BRL

Prior to 1922, organised competition in Brisbane was amateur and run by Queensland Rugby League. In this period, teams changed so frequently that no two seasons had the same teams. For this reason, we have listed the teams that competed each year below.

(* denotes a team joining for the first time, ** denotes a team-rejoining after being absent)

1909

The first year of league competition was in 1909, and there were only 4 teams:

  • Fortitude Valley (Valleys)
  • North Brisbane
  • South Brisbane
  • Toombul

1910

In 1910, two more teams joined:

  • East Brisbane *
  • Valleys
  • Ipswich *
  • North Brisbane
  • South Brisbane
  • Toombul

1911

The local competition in Ipswich failed to go ahead in 1911, which resulted in a second Ipswich team joining the Brisbane competition. The existing team was referred to as Ipswich A, and the incoming team Ipswich B.

Meanwhile, Fortitude Valley and Toombul merged to form Valley-Toombul. A group of players from the South Brisbane side broke away to form their own team called South Brisbane United.

  • Ipswich A
  • Ipswich B *
  • East Brisbane
  • North Brisbane
  • South Brisbane
  • South Brisbane United *
  • Valley-Toombul (merger of Valleys and Toombul)

1912

  • East Brisbane
  • Kurilpa *
  • Natives *
  • South Brisbane
  • Valley-Toombul
  • Woolloongabba *

1913

  • Natives
  • Railways (possibly a renamed Valley-Toombul * unconfirmed)
  • South Brisbane
  • West End *

The 1913 season ended in controversy. After being defeated by West End in the final, the Natives team were so displeased with the officiating that they demanded a rematch. When none was forthcoming, they left the competition.

1914

  • North Brisbane **
  • South Brisbane
  • Toowong *
  • Valleys **
  • West End
  • Wynnum *

1915

  • Bulimba *
  • Valleys
  • West End
  • Western Suburbs (merger of North Brisbane and Toowong)
  • Woolloongabba **

1916

The start of the 1916 season was delayed, and teams weren't finalised until late May. West End lost over 75% of their players to the war effort, resulting in them being unable to continue. Ipswich again couldn't form a competition with only Starlights and West End able to field teams, so they joined the Brisbane league. It was arranged that they would alternate home games to ensure Ipswich locals would still get a match every Saturday.

Interestingly, there is some conjecture over the departure of Bulimba. Newspaper reports of the day suggested that they had "joined forces" with Valleys, and would continue to participate in the 1916 competition. Shortly before the first round of games commenced, it was intimated in both the Brisbane Daily Standard and the Sydney Referee that it was indeed Bulimba entering the 1916 competition, but that they had decided to run under the name Valleys. In any case, from that point onwards, they were regarded as the same Valleys that won the premiership the previous year.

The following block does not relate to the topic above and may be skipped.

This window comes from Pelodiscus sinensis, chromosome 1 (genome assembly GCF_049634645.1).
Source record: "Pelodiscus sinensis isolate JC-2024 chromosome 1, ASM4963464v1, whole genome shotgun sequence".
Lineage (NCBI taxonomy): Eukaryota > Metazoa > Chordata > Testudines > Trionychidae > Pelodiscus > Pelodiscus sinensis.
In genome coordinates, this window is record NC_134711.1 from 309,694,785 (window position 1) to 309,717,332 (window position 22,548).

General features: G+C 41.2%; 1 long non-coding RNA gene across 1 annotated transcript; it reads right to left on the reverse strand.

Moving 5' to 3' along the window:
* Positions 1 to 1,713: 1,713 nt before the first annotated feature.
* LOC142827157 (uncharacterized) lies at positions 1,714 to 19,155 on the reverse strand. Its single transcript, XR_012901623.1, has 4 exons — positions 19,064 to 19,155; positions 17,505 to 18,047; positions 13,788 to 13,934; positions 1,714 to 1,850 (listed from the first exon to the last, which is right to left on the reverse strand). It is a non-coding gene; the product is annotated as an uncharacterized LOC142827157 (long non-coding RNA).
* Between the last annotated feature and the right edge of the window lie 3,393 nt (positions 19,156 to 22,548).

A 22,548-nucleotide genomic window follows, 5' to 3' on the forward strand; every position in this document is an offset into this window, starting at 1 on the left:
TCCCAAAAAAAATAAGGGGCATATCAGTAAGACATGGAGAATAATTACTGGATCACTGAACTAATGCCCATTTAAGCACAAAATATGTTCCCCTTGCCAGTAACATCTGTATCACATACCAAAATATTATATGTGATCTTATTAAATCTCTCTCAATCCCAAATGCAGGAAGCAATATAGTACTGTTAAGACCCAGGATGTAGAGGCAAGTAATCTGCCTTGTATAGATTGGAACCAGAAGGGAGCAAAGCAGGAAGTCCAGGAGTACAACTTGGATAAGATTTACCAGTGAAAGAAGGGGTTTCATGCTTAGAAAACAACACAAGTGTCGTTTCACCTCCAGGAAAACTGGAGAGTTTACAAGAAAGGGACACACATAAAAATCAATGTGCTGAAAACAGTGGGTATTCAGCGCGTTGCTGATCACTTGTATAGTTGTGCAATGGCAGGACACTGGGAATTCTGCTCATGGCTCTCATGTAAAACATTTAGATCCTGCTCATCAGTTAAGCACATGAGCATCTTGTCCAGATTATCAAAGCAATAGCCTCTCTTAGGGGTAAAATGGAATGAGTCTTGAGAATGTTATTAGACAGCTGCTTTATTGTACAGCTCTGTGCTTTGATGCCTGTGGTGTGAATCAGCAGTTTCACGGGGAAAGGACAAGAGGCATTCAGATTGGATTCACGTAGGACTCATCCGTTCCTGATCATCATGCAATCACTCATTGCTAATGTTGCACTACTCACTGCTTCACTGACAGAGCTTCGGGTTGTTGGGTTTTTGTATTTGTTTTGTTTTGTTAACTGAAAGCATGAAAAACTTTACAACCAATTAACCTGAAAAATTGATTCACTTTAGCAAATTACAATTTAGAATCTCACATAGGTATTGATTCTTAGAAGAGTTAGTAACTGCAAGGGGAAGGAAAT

• Ipswich Starlights *
  • Ipswich West End *
  • Valleys
  • Wattles *
  • Western Suburbs
  • Woolloongabba

1917

A number of players from the Rugby Union side Christian Brothers defected to league in 1917. They joined under the name Merthyr.

  • Coorparoo (previously Woolloongabba)
  • Merthyr *
  • Valleys
  • Wattles
  • Westerns *
  • Western Suburbs

At some point during the season, Wattles dropped out of the competition.

1918

  • Coorparoo
  • Merthyr
  • Railways **
  • Valleys
  • Westerns
  • Western Suburbs

Western Suburbs was suspended by the league after the end of the season for knowingly fielding an ineligible player in their last round match against Merthyr. This caused headlines at the time, as the player - Albert Johnson - had recently won the City Cup with Wests in Sydney and was considered one of the best halfbacks in the country.

1919

Merthyr joined forces with successful junior side Carltons, who were made up of players originating from local Christian Brothers colleges and had now matured sufficiently to join the senior competition. They opted to register with the name Carltons after holding off a challenge by the local Rugby Union to get them back in their ranks.

Meanwhile, the QRL voted unanimously to lift their suspension on the Western Suburbs before round 1 commenced.

There was great enthusiasm for league leading into 1919 after the success of the previous season. This was furthered by anticipation of the upcoming tour of the New Zealand side, and the return of the Interstate series.

  • Carltons (previously Merthyr)
  • Coorparoo
  • Railways
  • Valleys
  • Western Suburbs
  • West End **

1920

By this time, the continuing success of rugby league had become too great for a number of Rugby Union clubs, who finally bowed to pressure and joined the QRL.

  • Bulimba **
  • Carltons
  • Coorparoo
  • Past Christian Brothers *
  • Past Grammars *
  • Railways
  • University *
  • Valleys
  • West End
  • Western Suburbs

1921

In 1921, the 10 teams were whittled back down to 6.

  • Carltons
  • Coorparoo
  • Past Christian Brothers
  • University
  • Valleys
  • Western Suburbs

This marked the end of the original amateur QRL era.

On the 13th of February, 1922, a group of senior players met to form a committee with the intent to remove non-playing bureaucrats' involvement in running the game. By March, this led to the formation of the Metropolitan Rugby League Players' Association, who then prepared a proposal for the formation of a strictly metropolitan committee to manage the Brisbane competition. This was to be made up of 2 delegates from each club and 2 from the referees' association, effectively handing control over to the teams.

At the Queensland Rugby League annual meeting held on the 28th of March, it was accepted unanimously, and the Brisbane Rugby Football League was born.